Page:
Preaching Rocket is an online preaching course made specifically with pastors and church leaders like you in mind by my friends and ministry staff of Andy Stanley’s Northpoint Community Church – The Rocket Company.
So before we get into the 6 ways on how to start a sermon off strong, I just want us to take a minute to look at the purpose of the sermon start.
Isn’t it more than just a warm up for the main chunk of your message?
Let’s look at what the start of a sermon is for…
The Start of a Sermon Has A Purpose
Have you ever heard the saying:
“You can lead a horse to water but you can’t make it drink”?
No, but you can give him a salt cube!
The purpose of a sermon introduction is to make your congregation thirsty for what you’re going to say next.
This may be controversial but I always approach the start of a sermon with the premise that nobody wants to listen to my sermon.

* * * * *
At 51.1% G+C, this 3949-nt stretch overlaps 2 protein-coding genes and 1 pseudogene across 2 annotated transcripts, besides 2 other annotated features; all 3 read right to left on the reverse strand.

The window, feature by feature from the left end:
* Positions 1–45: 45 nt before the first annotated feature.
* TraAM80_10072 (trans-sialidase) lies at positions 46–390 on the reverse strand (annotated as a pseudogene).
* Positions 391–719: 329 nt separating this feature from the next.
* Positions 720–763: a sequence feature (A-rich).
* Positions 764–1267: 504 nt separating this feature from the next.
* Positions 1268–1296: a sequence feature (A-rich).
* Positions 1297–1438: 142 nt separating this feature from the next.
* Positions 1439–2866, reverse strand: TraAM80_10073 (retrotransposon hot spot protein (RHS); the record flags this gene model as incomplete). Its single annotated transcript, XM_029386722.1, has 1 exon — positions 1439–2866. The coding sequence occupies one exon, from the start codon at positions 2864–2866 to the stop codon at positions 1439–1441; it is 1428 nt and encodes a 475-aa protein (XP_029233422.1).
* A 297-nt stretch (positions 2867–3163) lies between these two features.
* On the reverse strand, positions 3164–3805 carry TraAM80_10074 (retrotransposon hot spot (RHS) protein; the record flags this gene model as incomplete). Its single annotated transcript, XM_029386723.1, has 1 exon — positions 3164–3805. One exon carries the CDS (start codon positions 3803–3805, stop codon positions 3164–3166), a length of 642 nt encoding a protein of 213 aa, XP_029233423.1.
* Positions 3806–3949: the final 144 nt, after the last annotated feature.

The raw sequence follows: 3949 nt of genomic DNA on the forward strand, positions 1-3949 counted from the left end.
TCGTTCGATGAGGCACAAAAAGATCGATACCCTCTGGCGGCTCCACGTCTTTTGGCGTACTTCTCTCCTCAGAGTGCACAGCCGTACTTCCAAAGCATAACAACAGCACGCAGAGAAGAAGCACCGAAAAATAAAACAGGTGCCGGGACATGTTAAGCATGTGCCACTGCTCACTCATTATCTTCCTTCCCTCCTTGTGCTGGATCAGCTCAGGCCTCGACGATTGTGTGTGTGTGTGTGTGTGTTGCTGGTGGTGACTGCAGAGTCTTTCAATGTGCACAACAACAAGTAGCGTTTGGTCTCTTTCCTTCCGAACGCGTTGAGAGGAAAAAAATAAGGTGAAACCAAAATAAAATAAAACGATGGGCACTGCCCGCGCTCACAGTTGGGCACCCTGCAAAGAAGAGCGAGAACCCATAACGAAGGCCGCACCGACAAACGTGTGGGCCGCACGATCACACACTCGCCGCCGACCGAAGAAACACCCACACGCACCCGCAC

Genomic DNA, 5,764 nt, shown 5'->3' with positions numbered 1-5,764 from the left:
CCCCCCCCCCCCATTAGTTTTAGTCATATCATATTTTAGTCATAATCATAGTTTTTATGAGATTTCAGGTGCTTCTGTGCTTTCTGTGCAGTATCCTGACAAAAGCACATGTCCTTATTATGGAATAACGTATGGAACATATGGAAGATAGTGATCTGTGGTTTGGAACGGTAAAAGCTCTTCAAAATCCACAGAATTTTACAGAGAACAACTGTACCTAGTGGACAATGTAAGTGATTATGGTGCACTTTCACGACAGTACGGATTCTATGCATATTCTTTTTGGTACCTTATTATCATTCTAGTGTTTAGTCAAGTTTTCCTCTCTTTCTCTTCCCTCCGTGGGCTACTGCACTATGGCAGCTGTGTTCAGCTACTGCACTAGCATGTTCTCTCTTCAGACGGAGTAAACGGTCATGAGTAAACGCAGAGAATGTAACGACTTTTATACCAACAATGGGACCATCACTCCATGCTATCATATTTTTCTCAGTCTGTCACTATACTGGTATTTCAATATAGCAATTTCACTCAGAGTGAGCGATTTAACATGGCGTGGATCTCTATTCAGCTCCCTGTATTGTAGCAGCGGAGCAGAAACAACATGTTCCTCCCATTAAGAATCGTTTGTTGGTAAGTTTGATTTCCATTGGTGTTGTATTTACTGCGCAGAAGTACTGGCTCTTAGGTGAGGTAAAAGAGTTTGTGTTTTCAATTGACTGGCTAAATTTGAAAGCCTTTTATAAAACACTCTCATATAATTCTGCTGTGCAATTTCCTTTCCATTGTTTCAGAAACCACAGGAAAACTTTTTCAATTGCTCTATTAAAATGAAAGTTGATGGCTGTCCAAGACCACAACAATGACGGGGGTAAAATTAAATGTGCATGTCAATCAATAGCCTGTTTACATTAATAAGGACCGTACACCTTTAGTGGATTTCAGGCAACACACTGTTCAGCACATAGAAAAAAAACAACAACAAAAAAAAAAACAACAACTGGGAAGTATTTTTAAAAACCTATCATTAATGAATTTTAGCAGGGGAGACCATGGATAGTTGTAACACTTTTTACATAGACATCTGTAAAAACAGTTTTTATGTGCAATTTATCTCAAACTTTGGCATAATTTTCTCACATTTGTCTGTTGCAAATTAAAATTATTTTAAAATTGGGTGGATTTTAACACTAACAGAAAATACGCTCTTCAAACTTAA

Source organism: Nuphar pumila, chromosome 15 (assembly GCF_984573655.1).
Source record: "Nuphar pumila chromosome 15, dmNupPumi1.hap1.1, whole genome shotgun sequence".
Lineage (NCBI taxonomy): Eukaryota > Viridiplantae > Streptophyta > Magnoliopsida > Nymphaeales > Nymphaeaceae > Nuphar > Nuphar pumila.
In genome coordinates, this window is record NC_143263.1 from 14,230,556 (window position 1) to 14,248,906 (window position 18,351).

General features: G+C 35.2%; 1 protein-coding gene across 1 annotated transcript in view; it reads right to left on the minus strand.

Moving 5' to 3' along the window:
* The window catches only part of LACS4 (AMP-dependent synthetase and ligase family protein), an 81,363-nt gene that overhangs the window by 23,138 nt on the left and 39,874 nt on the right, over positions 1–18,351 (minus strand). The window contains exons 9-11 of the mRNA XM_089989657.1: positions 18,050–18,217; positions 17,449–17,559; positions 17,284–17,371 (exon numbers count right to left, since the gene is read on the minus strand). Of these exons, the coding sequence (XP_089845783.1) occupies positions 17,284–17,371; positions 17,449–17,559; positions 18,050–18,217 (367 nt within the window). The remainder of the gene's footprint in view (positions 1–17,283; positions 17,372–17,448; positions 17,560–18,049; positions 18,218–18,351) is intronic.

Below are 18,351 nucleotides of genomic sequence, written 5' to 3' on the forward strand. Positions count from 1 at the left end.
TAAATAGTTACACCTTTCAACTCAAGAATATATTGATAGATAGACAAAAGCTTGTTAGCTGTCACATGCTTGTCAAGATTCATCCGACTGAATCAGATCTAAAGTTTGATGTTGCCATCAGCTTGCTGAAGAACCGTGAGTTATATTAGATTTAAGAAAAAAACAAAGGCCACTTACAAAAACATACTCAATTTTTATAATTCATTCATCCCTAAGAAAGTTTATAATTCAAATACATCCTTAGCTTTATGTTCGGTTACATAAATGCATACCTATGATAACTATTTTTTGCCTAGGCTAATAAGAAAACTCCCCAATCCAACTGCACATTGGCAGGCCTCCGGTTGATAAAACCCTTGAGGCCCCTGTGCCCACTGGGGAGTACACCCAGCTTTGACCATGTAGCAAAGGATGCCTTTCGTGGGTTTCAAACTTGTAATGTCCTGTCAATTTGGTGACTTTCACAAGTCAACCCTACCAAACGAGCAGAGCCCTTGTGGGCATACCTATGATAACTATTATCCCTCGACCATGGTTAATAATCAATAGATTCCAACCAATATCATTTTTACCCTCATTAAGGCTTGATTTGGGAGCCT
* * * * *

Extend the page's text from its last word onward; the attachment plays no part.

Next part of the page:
My job in the intro is to make them thirsty.
You see, I think sometimes we’re giving answers to questions people haven’t asked, we give solutions to problems people don’t even know they have.
A good start to a sermon should make your audience desperate to hear what you have to say.
Use it to set up the problem until people until people feel the problem and are on the edge of their seats eager for the solution.
Andy Stanley, one of the best communicators of our time and a teacher of Preaching Rocket, calls this “building tension” and it is what every good storyteller does. Every good story captures your heart first, and then points you to the solution or resolution
Preaching this way allows God to be the hero of every story. God is the answer to the question, the healer of the pain, the hope for the hopeless situation.